Many forensic science technicians complete bachelor's degrees, though sufficient experience can cover education requirements. Most government agencies and laboratories provide on-the-job training. According to the BLS, forensic science technicians earn a median salary of $59,150, with those working at the state level earning a median of $60,830 per year.

Education: Associate degree in required, bachelor's in forensic science recommended

Median Annual Salary: $59,150

Homeland Security Professional

A broad field encompassing a variety of careers, homeland security professionals work to protect the U.S. and its citizens. Homeland security professionals may work with the FBI, the Secret Service, the CIA, the TSA, and Border Patrol, among other agencies. Day-to-day tasks vary by agency, but all homeland security professionals need strong leadership, communication, and problem-solving skills.

Homeland security careers require a combination of education and experience. Many criminal justice and homeland security programs mandate internships to ensure that graduates earn some experience before applying for homeland security jobs. Students' internships may impact potential career paths.

Various factors influence potential pay, though PayScale reports an average salary of $77,000 for homeland security professionals. Factors impacting pay include location, education, experience, government level, government agency, and specialization.

Education: Bachelor's in criminal justice, homeland security, or a related field

Average Annual Salary: $77,000

Homicide Detective

An essential part of most law enforcement agencies, homicide detectives investigate deaths caused by criminal activity. Daily tasks include analyzing crime scenes for evidence, finding and interviewing witnesses, and arresting suspects. Because homicides occur at all times of the day, homicide detectives often work odd hours, sometimes working well beyond 40 hours per week.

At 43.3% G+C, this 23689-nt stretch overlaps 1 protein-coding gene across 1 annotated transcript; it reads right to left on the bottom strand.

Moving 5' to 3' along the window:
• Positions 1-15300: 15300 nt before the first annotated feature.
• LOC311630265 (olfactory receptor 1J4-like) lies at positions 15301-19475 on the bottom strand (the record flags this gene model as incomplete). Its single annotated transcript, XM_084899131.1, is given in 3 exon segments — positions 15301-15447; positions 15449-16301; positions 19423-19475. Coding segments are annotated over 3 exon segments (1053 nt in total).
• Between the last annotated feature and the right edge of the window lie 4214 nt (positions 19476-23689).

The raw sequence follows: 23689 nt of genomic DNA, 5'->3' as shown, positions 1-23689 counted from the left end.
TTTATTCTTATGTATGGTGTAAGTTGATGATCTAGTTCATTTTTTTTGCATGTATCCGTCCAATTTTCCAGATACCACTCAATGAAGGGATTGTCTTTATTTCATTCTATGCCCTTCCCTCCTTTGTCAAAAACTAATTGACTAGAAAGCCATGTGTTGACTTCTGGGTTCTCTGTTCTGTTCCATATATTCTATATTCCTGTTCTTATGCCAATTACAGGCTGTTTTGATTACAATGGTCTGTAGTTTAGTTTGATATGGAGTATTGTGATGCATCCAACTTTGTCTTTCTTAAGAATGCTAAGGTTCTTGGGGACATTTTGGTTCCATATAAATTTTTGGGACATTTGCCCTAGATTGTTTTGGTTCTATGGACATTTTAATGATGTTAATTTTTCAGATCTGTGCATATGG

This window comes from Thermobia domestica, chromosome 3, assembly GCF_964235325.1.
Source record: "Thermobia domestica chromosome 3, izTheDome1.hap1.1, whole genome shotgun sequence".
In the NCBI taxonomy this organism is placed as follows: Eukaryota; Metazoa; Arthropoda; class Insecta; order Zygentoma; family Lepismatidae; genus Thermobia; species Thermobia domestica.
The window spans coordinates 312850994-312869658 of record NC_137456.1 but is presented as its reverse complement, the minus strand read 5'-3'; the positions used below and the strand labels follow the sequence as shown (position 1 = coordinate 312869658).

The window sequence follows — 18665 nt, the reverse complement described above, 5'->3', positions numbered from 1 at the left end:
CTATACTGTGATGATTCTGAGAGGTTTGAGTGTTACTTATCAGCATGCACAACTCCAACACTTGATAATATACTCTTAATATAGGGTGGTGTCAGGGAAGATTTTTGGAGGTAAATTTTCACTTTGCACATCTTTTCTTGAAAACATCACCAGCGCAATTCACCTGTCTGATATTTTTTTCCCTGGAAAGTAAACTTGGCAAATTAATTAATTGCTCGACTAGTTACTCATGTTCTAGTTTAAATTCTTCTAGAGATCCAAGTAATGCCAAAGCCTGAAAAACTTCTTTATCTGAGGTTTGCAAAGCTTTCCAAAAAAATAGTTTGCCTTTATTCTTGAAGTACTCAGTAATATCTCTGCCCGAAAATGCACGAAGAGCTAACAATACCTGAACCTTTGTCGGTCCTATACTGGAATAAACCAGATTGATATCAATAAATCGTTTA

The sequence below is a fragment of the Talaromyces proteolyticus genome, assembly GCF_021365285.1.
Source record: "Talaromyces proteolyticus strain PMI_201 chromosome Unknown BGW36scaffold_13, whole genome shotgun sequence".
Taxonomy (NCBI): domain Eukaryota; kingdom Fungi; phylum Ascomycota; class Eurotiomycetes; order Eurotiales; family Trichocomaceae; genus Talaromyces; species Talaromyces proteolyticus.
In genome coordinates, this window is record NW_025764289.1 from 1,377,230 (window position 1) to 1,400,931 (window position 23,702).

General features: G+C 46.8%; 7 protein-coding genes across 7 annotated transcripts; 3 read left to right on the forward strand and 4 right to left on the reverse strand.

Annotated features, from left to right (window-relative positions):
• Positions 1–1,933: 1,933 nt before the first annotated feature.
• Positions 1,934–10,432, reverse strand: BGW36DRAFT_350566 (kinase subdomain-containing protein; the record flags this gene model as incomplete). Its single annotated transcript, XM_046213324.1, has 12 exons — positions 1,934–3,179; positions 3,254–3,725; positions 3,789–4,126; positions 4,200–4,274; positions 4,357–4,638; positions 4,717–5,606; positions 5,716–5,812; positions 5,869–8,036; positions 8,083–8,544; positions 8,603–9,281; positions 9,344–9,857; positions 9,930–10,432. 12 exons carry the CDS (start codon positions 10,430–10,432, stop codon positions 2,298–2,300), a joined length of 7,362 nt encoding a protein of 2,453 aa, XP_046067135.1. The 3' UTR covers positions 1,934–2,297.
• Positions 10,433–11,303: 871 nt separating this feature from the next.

To become homicide detectives, candidates must hold associate or bachelor's degrees in criminal justice and experience as a police officer. Homicide detectives must possess investigation, problem-solving, and interviewing skills.

Education: High school diploma required, bachelor's in criminal justice recommended

Average Annual Salary: $74,380

K9 Officer

K9 police officers receive specialized training to work closely with police dogs. Along with their police dogs, K9 officers patrol, search for missing persons, track down illicit drugs, and find explosive devices.

To become K9 officers, individuals must first become police officers. After working as police officers for several years, prospective K9 officers either sign up for independent K9 training or apply for K9 positions. After earning positions and completing training, K9 officers then work to form connections with their police dog partners, taking the dogs home and caring for them.

K9 officers earn highly variable salaries depending on experience, location, specialization, and level of government. Those working for federal agencies earn the highest wages.